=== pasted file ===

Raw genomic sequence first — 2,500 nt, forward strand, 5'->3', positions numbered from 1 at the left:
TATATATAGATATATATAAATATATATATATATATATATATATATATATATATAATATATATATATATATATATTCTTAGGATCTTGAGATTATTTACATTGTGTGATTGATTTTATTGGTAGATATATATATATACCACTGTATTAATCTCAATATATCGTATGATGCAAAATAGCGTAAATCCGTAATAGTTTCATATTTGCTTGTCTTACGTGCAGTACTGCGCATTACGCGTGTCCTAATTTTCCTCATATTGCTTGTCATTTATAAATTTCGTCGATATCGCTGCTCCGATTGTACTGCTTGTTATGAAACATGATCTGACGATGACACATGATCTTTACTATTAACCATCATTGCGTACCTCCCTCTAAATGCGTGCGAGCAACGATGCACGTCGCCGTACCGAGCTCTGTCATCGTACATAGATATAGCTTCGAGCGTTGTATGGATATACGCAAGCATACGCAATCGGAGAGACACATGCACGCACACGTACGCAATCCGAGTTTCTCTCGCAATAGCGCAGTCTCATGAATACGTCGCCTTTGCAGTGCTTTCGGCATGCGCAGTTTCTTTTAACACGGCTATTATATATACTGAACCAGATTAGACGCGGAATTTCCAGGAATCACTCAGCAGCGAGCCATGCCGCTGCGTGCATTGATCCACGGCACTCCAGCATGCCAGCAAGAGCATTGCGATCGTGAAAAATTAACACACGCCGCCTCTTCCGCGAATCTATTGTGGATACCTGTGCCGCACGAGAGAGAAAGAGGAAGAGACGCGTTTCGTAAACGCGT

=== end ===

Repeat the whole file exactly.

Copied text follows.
Raw genomic sequence first — 2,500 nt, forward strand, 5'->3', positions numbered from 1 at the left:
TATATATAGATATATATAAATATATATATATATATATATATATATATATATATAATATATATATATATATATATTCTTAGGATCTTGAGATTATTTACATTGTGTGATTGATTTTATTGGTAGATATATATATATACCACTGTATTAATCTCAATATATCGTATGATGCAAAATAGCGTAAATCCGTAATAGTTTCATATTTGCTTGTCTTACGTGCAGTACTGCGCATTACGCGTGTCCTAATTTTCCTCATATTGCTTGTCATTTATAAATTTCGTCGATATCGCTGCTCCGATTGTACTGCTTGTTATGAAACATGATCTGACGATGACACATGATCTTTACTATTAACCATCATTGCGTACCTCCCTCTAAATGCGTGCGAGCAACGATGCACGTCGCCGTACCGAGCTCTGTCATCGTACATAGATATAGCTTCGAGCGTTGTATGGATATACGCAAGCATACGCAATCGGAGAGACACATGCACGCACACGTACGCAATCCGAGTTTCTCTCGCAATAGCGCAGTCTCATGAATACGTCGCCTTTGCAGTGCTTTCGGCATGCGCAGTTTCTTTTAACACGGCTATTATATATACTGAACCAGATTAGACGCGGAATTTCCAGGAATCACTCAGCAGCGAGCCATGCCGCTGCGTGCATTGATCCACGGCACTCCAGCATGCCAGCAAGAGCATTGCGATCGTGAAAAATTAACACACGCCGCCTCTTCCGCGAATCTATTGTGGATACCTGTGCCGCACGAGAGAGAAAGAGGAAGAGACGCGTTTCGTAAACGCGT